Global and local parents eager for vaccine for kids: Ipsos Essentials

Global and local parents eager for vaccine for kids: Ipsos Essentials; 4 in 5 Urban Indians fear outbreak of another wave of COVID19 infections

Ipsos Essentials

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  • Madhurima Bhatia Media Relations and Content lead
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According to the new report of the Ipsos Essentials global fortnightly survey, most Urban Indian (94%) and global parents (76%) were keen to get their children vaccinated. While there is no tried, tested and approved vaccine for children available yet, but concern is palpable.

Krishnendu Dutta, Group Service Line Leader Ipsos Innovation & MSU, India, said, “Kids are a vulnerable cohort. Assurance of vaccine safety and a consequent vaccination drive among children are prerequisites for parents to feel safe about their children; especially with school and college opening an eventual reality.” 

Further, at least 4 in 5 urban Indians (81%) fear there would be another wave of the COVID19 infections coming. Global citizens too are not insulated, with at least 2 in 3 (67%) concerned about the eruption of a third wave.  The markets most concerned included Japan (86%), South Africa (84%) and South Korea (83%). 

Archana Gupta, Country Service Line Leader, MSU, Ipsos India said, “India has just gone through a terrible 2nd wave. While perception may not be reality and if all goes well with the vaccination drive and the SOPs, there may not be a third wave, but like the WHO says, at least 80% to 95% population needs to be vaccinated for herd immunity and until we reach those figures, we need to be extremely cautious with our health infrastructure preparedness and SOPs.” 

“These fears are not misplaced - India is still coming to grips from a tough 2nd phase and Japan has the Olympics coming up in July. Even global citizens are circumspect; vaccination drive needs to be globally implemented for tackling the virus and the recent G7 Summit too had members reaffirming their resolve for global immunization,” added Dutta.

Least vaccine hesitancy among Indians

Interestingly, India shows least vaccine hesitancy among the 16 markets with at least 96% claiming to have either taken the vaccine or being ready for it. Russia on the contrary was found to have the highest vaccine hesitancy with at least 54% claiming they were unlikely to get the jab.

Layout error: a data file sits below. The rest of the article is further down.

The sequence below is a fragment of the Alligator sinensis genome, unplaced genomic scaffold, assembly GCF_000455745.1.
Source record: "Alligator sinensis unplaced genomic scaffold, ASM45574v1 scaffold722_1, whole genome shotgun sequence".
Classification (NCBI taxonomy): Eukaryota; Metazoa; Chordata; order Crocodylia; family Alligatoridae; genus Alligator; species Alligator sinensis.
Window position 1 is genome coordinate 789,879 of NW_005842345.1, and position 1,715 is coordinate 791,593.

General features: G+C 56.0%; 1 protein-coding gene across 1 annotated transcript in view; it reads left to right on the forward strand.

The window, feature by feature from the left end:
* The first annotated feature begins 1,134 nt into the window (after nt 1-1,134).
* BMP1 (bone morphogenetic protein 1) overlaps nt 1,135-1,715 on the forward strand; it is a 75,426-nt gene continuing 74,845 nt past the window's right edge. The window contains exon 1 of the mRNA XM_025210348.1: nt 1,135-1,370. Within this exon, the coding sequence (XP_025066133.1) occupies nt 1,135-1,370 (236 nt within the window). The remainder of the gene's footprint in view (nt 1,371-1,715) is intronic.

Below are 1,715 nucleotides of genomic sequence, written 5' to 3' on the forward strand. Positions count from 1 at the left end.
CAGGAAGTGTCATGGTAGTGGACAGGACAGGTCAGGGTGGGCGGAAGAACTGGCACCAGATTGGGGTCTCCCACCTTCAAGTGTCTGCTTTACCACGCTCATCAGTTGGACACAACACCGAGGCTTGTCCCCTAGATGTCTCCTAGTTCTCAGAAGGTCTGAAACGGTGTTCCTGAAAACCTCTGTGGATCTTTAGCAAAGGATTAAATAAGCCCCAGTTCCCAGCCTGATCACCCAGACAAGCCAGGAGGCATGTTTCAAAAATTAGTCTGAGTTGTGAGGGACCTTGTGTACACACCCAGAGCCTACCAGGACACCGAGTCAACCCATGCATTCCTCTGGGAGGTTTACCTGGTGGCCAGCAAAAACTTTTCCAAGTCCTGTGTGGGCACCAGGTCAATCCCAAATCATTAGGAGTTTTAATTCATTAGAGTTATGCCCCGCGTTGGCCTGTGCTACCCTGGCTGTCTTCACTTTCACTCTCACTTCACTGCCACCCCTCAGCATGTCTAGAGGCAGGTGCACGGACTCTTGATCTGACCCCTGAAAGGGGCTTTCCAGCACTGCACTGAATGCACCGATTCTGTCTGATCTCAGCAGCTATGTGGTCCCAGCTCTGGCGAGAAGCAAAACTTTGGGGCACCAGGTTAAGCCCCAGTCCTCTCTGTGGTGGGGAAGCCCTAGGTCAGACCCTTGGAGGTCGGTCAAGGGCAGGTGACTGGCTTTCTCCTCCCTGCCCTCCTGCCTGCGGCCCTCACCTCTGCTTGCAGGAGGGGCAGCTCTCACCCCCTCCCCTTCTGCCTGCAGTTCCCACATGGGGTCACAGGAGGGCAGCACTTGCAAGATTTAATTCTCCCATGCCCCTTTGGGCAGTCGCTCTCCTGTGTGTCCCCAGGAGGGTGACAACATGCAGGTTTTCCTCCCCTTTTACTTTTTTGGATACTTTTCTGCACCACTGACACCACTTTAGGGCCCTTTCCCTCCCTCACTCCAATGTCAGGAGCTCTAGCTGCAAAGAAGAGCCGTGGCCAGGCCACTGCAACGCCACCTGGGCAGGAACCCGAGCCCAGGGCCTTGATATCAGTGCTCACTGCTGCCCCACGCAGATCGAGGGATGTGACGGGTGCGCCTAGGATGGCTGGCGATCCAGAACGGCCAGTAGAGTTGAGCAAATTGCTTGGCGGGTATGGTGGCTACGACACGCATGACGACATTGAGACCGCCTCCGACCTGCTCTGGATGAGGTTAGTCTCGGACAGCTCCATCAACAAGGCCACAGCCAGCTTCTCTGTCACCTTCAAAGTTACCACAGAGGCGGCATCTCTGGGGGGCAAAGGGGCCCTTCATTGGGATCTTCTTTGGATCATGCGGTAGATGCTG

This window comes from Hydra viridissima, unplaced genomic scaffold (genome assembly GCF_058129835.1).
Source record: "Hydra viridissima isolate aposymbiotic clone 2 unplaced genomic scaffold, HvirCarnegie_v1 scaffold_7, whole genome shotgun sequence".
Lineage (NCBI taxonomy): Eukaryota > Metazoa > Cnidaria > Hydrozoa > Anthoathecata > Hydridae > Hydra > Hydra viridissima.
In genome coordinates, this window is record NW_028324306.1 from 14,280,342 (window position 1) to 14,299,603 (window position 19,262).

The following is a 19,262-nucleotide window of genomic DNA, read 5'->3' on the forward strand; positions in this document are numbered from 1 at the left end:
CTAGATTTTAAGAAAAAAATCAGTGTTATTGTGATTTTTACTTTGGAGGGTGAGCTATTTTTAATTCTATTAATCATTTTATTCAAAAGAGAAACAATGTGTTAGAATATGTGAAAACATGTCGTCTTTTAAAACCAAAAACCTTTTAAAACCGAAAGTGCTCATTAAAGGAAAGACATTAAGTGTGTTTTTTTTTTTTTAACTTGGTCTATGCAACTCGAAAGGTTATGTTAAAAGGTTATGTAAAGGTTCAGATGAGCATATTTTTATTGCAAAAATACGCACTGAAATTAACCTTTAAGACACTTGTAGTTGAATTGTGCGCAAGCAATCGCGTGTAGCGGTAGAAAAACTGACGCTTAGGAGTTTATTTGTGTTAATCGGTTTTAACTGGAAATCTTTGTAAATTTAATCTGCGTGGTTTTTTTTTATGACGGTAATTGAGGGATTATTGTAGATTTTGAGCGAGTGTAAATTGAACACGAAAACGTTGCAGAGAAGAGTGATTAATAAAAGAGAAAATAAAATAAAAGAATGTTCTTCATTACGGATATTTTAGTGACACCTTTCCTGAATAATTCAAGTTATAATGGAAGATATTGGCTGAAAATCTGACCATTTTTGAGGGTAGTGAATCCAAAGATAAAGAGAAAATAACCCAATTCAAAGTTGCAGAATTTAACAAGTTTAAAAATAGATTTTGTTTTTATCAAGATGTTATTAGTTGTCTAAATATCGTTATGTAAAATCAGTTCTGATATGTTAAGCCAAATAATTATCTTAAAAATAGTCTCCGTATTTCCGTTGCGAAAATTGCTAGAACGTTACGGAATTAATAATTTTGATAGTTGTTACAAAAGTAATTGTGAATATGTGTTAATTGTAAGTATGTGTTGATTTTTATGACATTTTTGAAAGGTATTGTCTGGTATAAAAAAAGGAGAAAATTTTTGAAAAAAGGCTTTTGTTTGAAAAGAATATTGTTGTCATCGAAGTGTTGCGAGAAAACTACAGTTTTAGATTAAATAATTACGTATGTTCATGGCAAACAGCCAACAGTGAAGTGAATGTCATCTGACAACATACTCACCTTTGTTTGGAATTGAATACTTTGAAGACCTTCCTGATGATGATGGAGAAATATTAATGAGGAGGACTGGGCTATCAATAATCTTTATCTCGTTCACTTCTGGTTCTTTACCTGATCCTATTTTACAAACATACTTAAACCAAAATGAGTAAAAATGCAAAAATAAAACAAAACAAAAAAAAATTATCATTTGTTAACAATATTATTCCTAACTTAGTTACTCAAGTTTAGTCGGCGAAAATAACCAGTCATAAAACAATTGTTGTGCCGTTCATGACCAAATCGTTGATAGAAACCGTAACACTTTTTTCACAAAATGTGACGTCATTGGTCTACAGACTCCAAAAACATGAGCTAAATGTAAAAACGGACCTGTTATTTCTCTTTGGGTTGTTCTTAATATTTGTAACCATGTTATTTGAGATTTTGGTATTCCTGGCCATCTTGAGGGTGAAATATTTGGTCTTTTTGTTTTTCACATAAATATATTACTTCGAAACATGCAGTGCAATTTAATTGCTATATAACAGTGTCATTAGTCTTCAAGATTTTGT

Ipsos Essentials is a syndicated fortnightly survey conducted by Ipsos among 16,000 respondents in 16 countries of Australia, Brazil, Canada, China, France, Germany, Italy, Mexico, Spain, India, Japan, Russia, South Africa, South Korea, the UK and the US. Essentials fortnightly tracker reveals latest attitudes, behaviors and future intentions of consumers, helping marketers strategize better for brand positioning, innovation, advertising, strategic category management and social media.   

About the Study

Ipsos Essentials is a syndicated fortnightly study interviewed 16,000 respondents in 16 global markets (1000 sample size per market) including India. The fieldwork was conducted between May 20th to May 22nd, 2021. The findings are of interest to marketers and governments. The samples in Australia, Canada, France, Germany, Great Britain, Italy, Japan, South Korea, and the U.S. can be taken as representative of these countries’ general adult population under the age of 75.The samples in China (mainland), India, Mexico, Russia and South Africa are more urban, more educated, and/or more affluent than the general population. The survey results for these countries should be viewed as reflecting the views of the more “connected” segment of their population.The data is weighted so that each country’s sample composition best reflects the demographic profile of the adult population according to the most recent census data. Where results do not sum to 100 or the ‘difference’ appears to be +/-1 more/less than the actual, this may be due to rounding, multiple responses, or the exclusion of don't know or not stated responses.The precision of Ipsos online polls is calculated using a credibility interval with a poll of N=2,000 accurate to +/-2.5 percentage points, of N=1,500 accurate to 2.9 percentage points, of N=1,000 accurate to +/- 3.5 percentage points, and of N= 500 accurate to +/- 4.8 percentage points. For more information on Ipsos’s use of credibility intervals, please visit the Ipsos website.The publication of these findings abides by local rules and regulations.

 

The author(s)

  • Madhurima Bhatia Media Relations and Content lead

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